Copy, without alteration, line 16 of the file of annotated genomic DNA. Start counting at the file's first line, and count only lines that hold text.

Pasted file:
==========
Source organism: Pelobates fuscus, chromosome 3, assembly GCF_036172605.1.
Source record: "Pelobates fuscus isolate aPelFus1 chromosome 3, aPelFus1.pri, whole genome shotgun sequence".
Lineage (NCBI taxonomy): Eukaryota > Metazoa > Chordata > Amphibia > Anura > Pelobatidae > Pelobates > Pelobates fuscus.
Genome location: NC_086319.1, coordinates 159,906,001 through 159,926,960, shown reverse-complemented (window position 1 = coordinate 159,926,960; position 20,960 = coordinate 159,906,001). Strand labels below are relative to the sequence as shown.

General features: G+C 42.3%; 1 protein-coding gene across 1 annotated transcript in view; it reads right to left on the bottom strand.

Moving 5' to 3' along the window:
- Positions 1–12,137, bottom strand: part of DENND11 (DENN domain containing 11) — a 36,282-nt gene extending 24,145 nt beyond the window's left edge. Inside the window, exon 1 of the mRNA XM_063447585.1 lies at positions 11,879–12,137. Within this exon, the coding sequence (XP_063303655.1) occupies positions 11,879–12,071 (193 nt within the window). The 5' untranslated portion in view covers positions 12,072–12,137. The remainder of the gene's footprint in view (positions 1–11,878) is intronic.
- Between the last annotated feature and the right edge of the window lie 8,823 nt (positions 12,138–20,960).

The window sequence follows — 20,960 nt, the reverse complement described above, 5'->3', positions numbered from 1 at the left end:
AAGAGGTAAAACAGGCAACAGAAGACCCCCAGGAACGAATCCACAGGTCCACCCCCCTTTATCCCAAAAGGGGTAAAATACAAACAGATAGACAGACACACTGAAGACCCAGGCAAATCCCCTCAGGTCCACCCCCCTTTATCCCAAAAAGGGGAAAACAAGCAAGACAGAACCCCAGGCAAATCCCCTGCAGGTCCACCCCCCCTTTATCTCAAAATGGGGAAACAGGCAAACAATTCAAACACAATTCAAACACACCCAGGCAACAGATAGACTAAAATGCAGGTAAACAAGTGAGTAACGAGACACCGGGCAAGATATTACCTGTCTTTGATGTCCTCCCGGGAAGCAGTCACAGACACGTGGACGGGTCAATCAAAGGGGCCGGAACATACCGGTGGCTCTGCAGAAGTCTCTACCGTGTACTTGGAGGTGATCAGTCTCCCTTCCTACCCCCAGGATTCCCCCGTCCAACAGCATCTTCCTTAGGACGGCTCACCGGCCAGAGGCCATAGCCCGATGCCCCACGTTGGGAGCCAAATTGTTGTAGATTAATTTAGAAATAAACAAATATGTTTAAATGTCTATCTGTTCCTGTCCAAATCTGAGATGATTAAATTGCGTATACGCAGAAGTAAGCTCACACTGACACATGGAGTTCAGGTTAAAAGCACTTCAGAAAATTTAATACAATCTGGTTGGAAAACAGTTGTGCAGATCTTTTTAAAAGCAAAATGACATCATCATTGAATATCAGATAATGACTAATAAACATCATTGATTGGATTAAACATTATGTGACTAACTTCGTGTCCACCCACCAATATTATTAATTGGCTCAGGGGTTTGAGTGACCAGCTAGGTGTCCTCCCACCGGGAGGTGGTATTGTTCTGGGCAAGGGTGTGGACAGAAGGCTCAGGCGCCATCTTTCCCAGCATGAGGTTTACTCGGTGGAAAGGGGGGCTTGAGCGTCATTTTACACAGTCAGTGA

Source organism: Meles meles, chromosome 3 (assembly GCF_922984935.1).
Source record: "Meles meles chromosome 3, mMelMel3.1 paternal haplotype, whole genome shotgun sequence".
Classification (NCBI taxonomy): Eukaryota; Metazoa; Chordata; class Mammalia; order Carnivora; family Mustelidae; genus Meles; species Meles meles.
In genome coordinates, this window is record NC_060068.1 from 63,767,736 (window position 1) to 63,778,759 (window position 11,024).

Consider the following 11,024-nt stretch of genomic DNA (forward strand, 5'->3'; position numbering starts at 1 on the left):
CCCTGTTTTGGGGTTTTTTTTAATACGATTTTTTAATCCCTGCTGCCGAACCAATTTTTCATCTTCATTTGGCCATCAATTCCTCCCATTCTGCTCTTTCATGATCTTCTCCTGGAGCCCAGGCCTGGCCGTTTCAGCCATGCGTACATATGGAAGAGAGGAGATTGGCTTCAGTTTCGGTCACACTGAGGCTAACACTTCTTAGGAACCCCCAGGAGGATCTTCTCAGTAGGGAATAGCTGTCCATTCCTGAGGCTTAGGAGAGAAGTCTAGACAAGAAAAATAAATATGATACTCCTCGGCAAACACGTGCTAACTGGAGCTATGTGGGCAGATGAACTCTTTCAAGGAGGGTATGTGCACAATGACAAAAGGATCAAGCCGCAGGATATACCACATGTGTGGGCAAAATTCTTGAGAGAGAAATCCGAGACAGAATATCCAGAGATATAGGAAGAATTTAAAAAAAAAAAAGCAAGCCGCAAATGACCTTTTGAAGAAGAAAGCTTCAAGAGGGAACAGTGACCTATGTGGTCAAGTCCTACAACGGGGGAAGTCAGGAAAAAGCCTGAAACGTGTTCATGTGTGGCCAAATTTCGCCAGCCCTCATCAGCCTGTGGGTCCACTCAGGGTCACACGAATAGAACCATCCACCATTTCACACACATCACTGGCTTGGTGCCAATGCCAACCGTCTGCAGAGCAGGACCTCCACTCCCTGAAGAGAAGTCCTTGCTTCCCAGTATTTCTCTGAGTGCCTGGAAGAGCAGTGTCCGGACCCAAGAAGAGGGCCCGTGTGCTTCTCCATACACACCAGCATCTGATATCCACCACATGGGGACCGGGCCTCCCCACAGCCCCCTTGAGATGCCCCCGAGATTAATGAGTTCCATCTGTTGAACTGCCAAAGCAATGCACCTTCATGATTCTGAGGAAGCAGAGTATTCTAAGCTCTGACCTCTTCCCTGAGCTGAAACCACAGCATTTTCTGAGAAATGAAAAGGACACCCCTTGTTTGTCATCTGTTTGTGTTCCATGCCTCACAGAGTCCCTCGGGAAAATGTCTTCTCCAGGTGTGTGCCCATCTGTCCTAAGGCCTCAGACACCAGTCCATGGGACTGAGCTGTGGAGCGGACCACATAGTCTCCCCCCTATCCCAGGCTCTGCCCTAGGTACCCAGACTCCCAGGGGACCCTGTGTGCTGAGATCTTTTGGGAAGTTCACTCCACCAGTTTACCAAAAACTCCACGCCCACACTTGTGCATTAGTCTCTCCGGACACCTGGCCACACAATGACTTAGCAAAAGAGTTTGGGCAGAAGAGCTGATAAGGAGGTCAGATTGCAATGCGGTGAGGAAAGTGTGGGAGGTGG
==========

CCCTGTTTTGGGGTTTTTTTTAATACGATTTTTTAATCCCTGCTGCCGAACCAATTTTTCATCTTCATTTGGCCATCAATTCCTCCCATTCTGCTCTTTCATGATCTTCTCCTGGAGCCCAGGCCTGGCCGTTTCAGCCATGCGTACATATGGAAGAGAGGAGATTGGCTTCAGTTTCGGTCACACTGAGGCTAACACTTCTTAGGAACCCCCAGGAGGATCTTCTCAGTAGGGAATAGCTGTCCATTCCTGAGGCTTAGGAGAGAAGTCTAGACAAGAAAAATAAATATGATACTCCTCGGCAAACACGTGCTAACTGGAGCTATGTGGGCAGATGAACTCTTTCAAGGAGGGTATGTGCACAATGACAAAAGGATCAAGCCGCAGGATATACCACATGTGTGGGCAAAATTCTTGAGAGAGAAATCCGAGACAGAATATCCAGAGATATAGGAAGAATTTAAAAAAAAAAAAGCAAGCCGCAAATGACCTTTTGAAGAAGAAAGCTTCAAGAGGGAACAGTGACCTATGTGGTCAAGTCCTACAACGGGGGAAGTCAGGAAAAAGCCTGAAACGTGTTCATGTGTGGCCAAATTTCGCCAGCCCTCATCAGCCTGTGGGTCCACTCAGGGTCACACGAATAGAACCATCCACCATTTCACACACATCACTGGCTTGGTGCCAATGCCAACCGTCTGCAGAGCAGGACCTCCACTCCCTGAAGAGAAGTCCTTGCTTCCCAGTATTTCTCTGAGTGCCTGGAAGAGCAGTGTCCGGACCCAAGAAGAGGGCCCGTGTGCTTCTCCATACACACCAGCATCTGATATCCACCACATGGGGACCGGGCCTCCCCACAGCCCCCTTGAGATGCCCCCGAGATTAATGAGTTCCATCTGTTGAACTGCCAAAGCAATGCACCTTCATGATTCTGAGGAAGCAGAGTATTCTAAGCTCTGACCTCTTCCCTGAGCTGAAACCACAGCATTTTCTGAGAAATGAAAAGGACACCCCTTGTTTGTCATCTGTTTGTGTTCCATGCCTCACAGAGTCCCTCGGGAAAATGTCTTCTCCAGGTGTGTGCCCATCTGTCCTAAGGCCTCAGACACCAGTCCATGGGACTGAGCTGTGGAGCGGACCACATAGTCTCCCCCCTATCCCAGGCTCTGCCCTAGGTACCCAGACTCCCAGGGGACCCTGTGTGCTGAGATCTTTTGGGAAGTTCACTCCACCAGTTTACCAAAAACTCCACGCCCACACTTGTGCATTAGTCTCTCCGGACACCTGGCCACACAATGACTTAGCAAAAGAGTTTGGGCAGAAGAGCTGATAAGGAGGTCAGATTGCAATGCGGTGAGGAAAGTGTGGGAGGTGG